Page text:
Sunday, April 13

A Feast for Crows by George R. R. Martin

Kings are dead, kings are crowned, and there is no place for two queens in Westeros.

Blood stains swords and lies tip tongues. Trust is an uncertainty and nowhere is safe.

All men must die, and in the end we are all a feast for crows.


'Feast for Crows' sets itself apart from the previous three novels, in that it continues with the fewest established point of view characters. Those are Jaime, Sam, Arya and Sansa. The most prominent POV characters were Cersei, Jaime and Brienne. It was interesting that the previous most prominent POV character – Jon, Tyrion and Daenerys – were all absent.

That being said, I was far more invested in the story than I expected to be. Martin proved that his deft writing and excellent world building could exceed simply affection for established characters. Jaime and Brienne were two of the most prominent POV characters in the book, and had been one of my favourite aspects in the previous installment, so I always already engrossed in their individual character arcs. Yet I was also was consumed by the politics of King's Landing and the Iron Islands.

Cersei is still not a very sympathetic character. It was, however, interesting to have some insight into her thoughts. She is so plagued and paranoia, and extremely fearful for her children. Even so, she can't help but compare Tommen to his brother, and she is consumed by thoughts of what Joffrey would have done, or what her father would have wanted. Cersei is torn by her grief, but has also gained strength now that she is not so oppressed by men.

One thing I found particularly fascinating in 'A Feast for Crows' was the custom of the Drowned God. Many of the POV characters introduced in the novel were Greyjoys, and their morbid form of baptism is quite a jarring ritual. I like that Martin does not discredit any of the gods in favour of others. The characters may deny other deities, but Martin himself does not move to confirm any as true or false.

'A Feast for Crows' also shows how ignorant Cersei is of the situation in Westeros. She views the people as pests for revolting and calling for provisions, and cannot fathom that the church would not receive her in riches, but instead ops to feed the people. It is an excellent commentary on how removed she is from the realities of those who she is supposed to be ruling.

Jon Snow has become cold and stern from the very brief insight we get of him in this novel. It is unsurprising considering all he has lost but still disheartening. I look forward to seeing more of the change in him in 'A Dance with Dragons,' along with the return of Tyrion and Daenerys.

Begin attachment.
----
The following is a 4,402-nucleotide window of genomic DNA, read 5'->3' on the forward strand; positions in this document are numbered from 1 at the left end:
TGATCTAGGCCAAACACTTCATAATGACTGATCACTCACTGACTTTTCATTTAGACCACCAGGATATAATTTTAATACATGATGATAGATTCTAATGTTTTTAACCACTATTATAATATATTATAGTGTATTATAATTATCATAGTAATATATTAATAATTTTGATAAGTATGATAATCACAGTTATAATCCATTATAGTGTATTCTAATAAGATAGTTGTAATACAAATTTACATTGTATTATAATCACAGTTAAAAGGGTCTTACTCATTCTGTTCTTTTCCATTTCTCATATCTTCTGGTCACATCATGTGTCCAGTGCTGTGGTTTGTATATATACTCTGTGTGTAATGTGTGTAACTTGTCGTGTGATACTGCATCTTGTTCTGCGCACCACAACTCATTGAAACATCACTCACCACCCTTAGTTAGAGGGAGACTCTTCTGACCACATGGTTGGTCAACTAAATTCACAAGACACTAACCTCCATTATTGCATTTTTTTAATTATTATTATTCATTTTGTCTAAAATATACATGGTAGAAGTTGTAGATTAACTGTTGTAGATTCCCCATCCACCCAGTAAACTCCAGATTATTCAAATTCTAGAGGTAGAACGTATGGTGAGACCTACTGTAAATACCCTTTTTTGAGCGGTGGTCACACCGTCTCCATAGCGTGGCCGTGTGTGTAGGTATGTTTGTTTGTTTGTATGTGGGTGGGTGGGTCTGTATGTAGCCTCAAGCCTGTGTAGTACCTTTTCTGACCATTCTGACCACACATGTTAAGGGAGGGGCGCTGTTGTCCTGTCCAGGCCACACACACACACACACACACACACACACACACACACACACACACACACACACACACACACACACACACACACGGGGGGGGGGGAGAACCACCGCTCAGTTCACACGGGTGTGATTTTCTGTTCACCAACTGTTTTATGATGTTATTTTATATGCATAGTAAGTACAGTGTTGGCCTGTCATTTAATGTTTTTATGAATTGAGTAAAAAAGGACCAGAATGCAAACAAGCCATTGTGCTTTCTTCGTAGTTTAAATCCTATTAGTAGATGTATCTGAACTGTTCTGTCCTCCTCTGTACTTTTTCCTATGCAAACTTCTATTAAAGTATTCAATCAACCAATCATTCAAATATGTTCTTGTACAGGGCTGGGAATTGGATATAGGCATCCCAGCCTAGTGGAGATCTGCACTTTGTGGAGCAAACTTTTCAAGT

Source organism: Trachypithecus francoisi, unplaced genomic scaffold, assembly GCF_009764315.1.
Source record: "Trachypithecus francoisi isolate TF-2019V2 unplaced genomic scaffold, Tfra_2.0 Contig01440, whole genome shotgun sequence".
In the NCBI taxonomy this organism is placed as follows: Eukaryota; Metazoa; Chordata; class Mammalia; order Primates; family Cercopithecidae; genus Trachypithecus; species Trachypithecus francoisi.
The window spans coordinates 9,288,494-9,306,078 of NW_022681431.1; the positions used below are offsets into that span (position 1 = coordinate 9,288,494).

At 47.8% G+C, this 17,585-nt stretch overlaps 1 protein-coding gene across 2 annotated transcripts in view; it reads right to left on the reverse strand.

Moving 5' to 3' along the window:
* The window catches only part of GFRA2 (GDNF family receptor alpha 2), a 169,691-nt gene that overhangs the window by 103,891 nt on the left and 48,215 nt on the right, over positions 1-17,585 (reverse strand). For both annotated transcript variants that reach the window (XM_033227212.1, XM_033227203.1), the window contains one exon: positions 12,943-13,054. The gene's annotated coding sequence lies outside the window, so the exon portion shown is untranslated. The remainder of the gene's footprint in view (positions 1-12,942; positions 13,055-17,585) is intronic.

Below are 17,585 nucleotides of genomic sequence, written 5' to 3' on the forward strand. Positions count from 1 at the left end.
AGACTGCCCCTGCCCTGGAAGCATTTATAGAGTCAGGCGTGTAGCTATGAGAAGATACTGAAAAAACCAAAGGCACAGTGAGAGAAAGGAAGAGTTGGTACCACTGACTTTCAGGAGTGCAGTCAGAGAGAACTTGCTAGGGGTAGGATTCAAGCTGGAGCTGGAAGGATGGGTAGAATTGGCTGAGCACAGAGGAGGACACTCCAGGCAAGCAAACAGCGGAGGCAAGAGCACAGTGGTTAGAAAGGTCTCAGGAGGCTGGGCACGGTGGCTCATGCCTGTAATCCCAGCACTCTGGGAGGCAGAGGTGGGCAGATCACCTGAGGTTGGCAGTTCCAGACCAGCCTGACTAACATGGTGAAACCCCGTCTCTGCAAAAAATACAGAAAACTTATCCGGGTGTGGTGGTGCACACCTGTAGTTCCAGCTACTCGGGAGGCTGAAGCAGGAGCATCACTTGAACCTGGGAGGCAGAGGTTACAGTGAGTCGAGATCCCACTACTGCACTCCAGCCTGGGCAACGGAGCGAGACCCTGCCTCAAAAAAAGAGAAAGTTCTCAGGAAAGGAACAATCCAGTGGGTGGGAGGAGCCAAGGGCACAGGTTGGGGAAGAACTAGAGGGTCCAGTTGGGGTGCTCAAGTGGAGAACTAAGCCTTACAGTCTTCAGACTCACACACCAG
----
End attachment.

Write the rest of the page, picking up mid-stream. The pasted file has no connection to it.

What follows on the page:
Listening to 'A Feast for Crows' on audio, some of the established accents were altered, along with the pronunciation of certain character names. This was probably due to the fact that the previous book, 'A Storm of Swords,' was recorded by Dotrice more than 7 years previously. It was disconcerting but understandable. Dotrice's performance was just as dynamic as ever though, and his range is magnificent.

Trigger Warning: Physical and sexual abuse.

In accordance with the FTC, Quill Café would like to disclose that the reviewer purchased this book. The opinions expressed are hers alone and no monetary compensation was offered to her by the author or publisher. Cover art is copyright of Bantam and is used solely as an aide to the review.

Tuesday, April 8

Always Emily by Michaela MacColl

When Emily and Charlotte Brontë return home from Roe Head School, they are swept up in a world of intrigue. A stranger walks the moors, a burglar is rife, and one man's sudden death breeds whispers.

Wild with curiosity, Emily seeks out adventure, cloaked in the mysteries and romanticisms she relishes in her writing. Her sister, Charlotte, perturbed by their brother's peculiar actions, and startled by the hushed up history of their neighbour, does some investigating of her own.

The two sisters have always been so different, but they must come together to solve the mystery that plagues Haworth...before someone else meets a swift death.


An insight into two young women who broke the gender barrier and wrote timeless classics was a captivating enough premise, but entwined in mystery I was hooked. 'Always Emily' transports the reader, not only to the home and school where the two women were raised, but also into their vast imaginations.

The novel is written in third person, with alternating perspectives between Charlotte and Emily. From the start, I was shrouded in the setting of Haworth. The writing is so palpable, and I was intrigued by the history of the Brontë family, which I knew nothing of. MacColl manages to thread information about the characters throughout the story, without resorting to numerous amounts of backstory or info dumps.

The Brontë sisters are strikingly different, but equally compelling. Emily is vivacious, independent and strong-willed. Charlotte is insightful and reserved. Where Charlotte is flustered, Emily is unperturbed. Charlotte can be stoic and severe, and Emily can be reckless and rude. They are both such well-rounded characters, and while they have their differences – which provide wonderful conflict between them – they are both driven by their passion for writing. Emily and Charlotte cannot help but compare the circumstances they face to the stories they write, or imagine how they would translate something onto the page. It is a sensation that any writer can relate to, and really defined their shared nature.